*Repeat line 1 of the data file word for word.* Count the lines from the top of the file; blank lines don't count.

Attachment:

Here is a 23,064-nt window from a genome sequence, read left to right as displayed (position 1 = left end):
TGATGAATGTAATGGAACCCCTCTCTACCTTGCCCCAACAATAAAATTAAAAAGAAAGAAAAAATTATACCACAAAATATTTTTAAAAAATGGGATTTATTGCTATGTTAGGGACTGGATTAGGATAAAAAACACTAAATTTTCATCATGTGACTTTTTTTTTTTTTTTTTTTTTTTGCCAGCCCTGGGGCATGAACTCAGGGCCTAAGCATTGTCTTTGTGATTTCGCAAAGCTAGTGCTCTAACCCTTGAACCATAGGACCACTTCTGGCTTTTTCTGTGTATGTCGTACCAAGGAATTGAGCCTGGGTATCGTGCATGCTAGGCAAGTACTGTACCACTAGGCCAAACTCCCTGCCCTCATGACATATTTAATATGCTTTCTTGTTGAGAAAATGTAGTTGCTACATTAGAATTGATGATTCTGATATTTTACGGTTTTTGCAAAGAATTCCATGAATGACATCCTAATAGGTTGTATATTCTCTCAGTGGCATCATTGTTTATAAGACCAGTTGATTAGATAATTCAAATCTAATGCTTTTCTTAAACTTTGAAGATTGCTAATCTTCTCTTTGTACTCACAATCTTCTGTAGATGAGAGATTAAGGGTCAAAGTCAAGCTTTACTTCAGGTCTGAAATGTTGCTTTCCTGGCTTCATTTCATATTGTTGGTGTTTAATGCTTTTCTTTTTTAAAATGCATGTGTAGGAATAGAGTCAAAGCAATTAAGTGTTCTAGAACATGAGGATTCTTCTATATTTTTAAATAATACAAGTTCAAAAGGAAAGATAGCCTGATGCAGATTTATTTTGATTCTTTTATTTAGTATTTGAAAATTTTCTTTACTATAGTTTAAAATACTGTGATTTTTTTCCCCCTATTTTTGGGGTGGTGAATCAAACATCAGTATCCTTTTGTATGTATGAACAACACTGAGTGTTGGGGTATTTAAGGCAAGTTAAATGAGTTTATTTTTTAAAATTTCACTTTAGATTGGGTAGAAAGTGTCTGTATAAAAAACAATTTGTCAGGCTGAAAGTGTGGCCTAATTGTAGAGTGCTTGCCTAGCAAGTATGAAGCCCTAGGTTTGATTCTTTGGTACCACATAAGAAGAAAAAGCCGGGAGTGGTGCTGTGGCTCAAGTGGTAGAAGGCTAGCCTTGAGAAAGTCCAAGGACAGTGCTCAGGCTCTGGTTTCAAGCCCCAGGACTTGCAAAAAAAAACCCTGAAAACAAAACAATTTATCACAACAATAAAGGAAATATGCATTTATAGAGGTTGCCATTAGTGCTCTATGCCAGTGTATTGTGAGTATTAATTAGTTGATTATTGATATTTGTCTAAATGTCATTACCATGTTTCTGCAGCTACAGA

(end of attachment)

Here is a 23,064-nt window from a genome sequence, read left to right as displayed (position 1 = left end):